Combat champions: inside the bloody world of MMA in the North Caucasus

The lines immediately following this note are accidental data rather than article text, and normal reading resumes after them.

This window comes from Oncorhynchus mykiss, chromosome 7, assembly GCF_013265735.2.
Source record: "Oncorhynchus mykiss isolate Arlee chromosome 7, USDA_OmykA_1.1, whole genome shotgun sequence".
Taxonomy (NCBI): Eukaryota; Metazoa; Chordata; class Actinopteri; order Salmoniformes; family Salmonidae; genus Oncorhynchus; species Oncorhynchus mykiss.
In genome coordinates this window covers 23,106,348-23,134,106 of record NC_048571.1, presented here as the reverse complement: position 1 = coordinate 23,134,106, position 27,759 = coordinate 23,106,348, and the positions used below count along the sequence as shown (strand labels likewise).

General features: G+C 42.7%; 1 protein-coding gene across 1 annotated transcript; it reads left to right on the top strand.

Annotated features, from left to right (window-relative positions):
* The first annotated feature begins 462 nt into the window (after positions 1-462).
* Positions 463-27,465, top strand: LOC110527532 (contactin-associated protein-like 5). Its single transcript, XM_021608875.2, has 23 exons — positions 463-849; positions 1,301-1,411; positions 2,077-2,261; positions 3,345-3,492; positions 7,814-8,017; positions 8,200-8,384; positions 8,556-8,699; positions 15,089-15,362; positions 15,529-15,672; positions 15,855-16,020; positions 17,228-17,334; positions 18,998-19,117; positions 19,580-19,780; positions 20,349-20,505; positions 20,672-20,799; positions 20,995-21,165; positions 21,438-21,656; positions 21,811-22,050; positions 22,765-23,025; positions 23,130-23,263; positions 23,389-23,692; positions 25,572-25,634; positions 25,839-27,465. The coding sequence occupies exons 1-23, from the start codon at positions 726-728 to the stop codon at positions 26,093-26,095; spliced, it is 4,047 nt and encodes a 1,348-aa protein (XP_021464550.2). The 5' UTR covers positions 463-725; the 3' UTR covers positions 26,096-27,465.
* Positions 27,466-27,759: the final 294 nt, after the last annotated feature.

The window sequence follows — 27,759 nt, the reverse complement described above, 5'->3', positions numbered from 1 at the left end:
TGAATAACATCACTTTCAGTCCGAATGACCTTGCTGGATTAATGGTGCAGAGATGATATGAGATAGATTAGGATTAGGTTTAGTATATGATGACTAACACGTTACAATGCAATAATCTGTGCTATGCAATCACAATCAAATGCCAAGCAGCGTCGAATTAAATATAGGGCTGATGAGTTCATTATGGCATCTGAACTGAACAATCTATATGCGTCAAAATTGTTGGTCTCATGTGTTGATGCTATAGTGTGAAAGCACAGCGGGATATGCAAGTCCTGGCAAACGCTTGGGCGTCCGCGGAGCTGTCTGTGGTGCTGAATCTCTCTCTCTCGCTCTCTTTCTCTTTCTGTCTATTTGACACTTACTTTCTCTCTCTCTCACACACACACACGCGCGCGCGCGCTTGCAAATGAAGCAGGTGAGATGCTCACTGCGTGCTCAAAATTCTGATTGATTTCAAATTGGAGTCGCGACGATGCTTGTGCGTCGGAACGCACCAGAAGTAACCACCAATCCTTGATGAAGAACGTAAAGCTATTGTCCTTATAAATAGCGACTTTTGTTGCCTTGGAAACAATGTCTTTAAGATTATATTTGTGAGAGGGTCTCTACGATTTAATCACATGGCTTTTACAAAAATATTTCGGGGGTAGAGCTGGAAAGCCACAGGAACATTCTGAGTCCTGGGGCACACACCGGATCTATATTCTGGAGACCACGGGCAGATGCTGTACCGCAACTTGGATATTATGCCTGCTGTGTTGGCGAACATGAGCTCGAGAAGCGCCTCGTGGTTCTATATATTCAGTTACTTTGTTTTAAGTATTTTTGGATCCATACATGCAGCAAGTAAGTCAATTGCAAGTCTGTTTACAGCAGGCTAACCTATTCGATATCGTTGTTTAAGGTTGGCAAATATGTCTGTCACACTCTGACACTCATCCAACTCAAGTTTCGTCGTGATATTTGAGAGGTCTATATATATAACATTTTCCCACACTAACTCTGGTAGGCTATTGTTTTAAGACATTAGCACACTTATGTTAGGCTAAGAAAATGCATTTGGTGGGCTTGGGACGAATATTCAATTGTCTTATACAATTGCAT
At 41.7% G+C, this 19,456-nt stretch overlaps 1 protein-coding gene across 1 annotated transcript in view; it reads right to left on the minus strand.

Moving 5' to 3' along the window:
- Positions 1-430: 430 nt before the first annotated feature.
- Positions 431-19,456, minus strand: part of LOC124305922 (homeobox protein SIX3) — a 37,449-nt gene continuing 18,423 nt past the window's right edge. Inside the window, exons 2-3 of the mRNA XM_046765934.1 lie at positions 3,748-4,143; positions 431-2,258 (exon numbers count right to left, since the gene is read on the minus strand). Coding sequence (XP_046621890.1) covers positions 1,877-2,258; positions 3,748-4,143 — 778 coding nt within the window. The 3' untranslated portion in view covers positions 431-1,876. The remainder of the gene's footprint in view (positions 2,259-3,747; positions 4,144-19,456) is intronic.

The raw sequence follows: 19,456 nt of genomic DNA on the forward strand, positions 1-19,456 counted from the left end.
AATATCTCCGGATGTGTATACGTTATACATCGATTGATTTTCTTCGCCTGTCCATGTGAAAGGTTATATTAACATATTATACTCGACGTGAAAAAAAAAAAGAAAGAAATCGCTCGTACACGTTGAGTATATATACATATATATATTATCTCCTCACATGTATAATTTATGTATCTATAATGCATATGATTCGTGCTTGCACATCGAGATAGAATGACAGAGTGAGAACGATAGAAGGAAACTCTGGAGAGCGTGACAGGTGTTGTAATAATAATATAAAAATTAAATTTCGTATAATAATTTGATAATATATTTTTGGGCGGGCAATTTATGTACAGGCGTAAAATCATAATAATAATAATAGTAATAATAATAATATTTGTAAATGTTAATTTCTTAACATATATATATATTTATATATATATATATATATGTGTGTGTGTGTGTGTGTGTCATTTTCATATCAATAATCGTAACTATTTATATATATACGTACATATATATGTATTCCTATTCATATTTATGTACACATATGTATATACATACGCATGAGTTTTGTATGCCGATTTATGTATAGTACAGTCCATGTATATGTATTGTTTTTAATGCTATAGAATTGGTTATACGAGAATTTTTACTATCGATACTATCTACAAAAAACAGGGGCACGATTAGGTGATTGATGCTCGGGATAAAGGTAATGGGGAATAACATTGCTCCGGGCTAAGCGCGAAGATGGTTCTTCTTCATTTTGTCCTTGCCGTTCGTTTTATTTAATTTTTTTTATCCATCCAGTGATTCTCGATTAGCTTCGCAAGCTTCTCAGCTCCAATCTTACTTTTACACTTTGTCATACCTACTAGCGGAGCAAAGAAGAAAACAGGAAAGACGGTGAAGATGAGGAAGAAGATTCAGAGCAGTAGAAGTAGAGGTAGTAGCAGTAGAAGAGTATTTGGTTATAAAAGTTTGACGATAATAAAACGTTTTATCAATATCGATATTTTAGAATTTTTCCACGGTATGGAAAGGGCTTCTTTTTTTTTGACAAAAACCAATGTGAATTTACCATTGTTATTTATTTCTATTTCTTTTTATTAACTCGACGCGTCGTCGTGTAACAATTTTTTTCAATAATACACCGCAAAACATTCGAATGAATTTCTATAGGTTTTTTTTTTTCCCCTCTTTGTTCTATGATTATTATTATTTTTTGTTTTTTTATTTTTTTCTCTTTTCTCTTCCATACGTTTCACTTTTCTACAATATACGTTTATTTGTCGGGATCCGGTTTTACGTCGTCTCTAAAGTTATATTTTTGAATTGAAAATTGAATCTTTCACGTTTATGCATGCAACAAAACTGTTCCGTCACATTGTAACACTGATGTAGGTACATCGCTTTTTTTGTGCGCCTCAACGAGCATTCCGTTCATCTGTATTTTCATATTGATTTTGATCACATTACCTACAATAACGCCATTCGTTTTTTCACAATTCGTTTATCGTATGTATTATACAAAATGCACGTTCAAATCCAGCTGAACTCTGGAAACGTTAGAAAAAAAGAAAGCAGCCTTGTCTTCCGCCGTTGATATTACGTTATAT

Mixed martial arts, which dates back to the Olympic Games 684 BC, draws a huge following in the Russian North Caucasus, where even the smallest towns offer training for both adults and kids. Last year, Russian photographer Maxim Babenko travelled to MMA tournaments in Dagestan and Chechnya, documenting the life of Russian fighters, from the gruelling morning training sessions on the snowy banks of the river Kaban or the windy shores of the Caspian sea to the brutal face-offs in the ring. Speaking to various fighters, he came to learn that Caucasians truly believe fighting to be in their blood. Chechen leader Ramzan Kadyrov even puts his own children in MMA fights. “Dagestan and Chechnya are places where everyone strives to be dangerous. Everywhere you go you see people in T-shirts with images of fighters, symbols of fight organisations, names of martial arts. At any time of the day everybody is running or doing exercises on the horizontal bar,” Babenko reveals. Although the long-troubled regions of Chechnya and Dagestan have been trying to shake off the label of being a “dangerous” place, in the world of MMA this reputation only seems to have worked in their favour. “This year at the World Championship of Amateur MMA the Russian team took seven gold medals out of seven, the photographer explains. “All of them are from Dagestan.”
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